Articles Tagged with Tapia

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For a person convicted of a crime, winning in the Supreme Court of the United States can be a mixed bag.

Sometimes it works out well. Clarence Gideon was acquitted when he was retried, this time with the aid of a defense lawyer. He was also, of course, lovingly portrayed by Henry Fonda in film, and is now perhaps the most often-invoked indigent of the Twentieth Century.

657704_supreme_court.jpgOn the other hand, Ernesto Miranda, the man who gave us Miranda warnings, was convicted on retrial after his statement was suppressed. He served 11 years in prison for rape.

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In Tapia v. United States, the Supreme Court held that a federal judge, when imposing sentence, cannot give time in prison in order to rehabilitate the person who is being sentenced.

Tapia turned on this statutory language from 18 U.S.C. § 3582(a):

The court, in determining whether to impose a term of imprisonment, and, if a term of imprisonment is to be imposed, in determining the length of the term, shall consider the factors set forth in section 3553(a) to the extent that they are applicable, recognizing that imprisonment is not an appropriate means of promoting correction and rehabilitation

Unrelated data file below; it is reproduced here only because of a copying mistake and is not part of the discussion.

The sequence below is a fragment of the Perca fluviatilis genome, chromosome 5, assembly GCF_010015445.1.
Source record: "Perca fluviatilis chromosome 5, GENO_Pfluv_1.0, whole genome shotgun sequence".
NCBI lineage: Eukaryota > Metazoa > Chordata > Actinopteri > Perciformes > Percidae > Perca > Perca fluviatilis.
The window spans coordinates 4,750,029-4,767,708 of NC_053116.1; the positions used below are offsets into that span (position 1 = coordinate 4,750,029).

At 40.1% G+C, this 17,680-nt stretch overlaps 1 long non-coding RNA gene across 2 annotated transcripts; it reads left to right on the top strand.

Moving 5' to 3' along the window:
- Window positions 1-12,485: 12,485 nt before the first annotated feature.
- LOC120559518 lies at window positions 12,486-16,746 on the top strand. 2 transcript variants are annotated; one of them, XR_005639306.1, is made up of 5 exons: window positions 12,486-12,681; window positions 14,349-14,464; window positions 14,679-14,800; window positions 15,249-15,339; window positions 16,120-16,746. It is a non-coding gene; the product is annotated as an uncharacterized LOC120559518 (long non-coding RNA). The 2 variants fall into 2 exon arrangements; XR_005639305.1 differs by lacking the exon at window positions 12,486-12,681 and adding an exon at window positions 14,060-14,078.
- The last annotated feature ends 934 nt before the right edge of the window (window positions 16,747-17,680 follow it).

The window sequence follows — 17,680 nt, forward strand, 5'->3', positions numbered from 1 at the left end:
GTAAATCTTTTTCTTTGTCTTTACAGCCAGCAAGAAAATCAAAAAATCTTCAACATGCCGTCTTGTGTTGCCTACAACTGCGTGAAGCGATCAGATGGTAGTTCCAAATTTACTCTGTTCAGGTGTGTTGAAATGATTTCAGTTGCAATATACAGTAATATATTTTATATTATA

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Darrell Walker made an exceptionally bad decision.

He was serving a prison sentence for credit card fraud, he was assigned to a halfway house at the end of his prison term (the Bureau of Prisons has federal prisoners spend the last months of a prison sentence at a halfway house as a way to reintegrate people into the community).

Mr. Walker did not return to the halfway house when he was supposed to. Indeed, he never returned at all. Twenty-two days after he left the halfway house, he was rearrested for escape.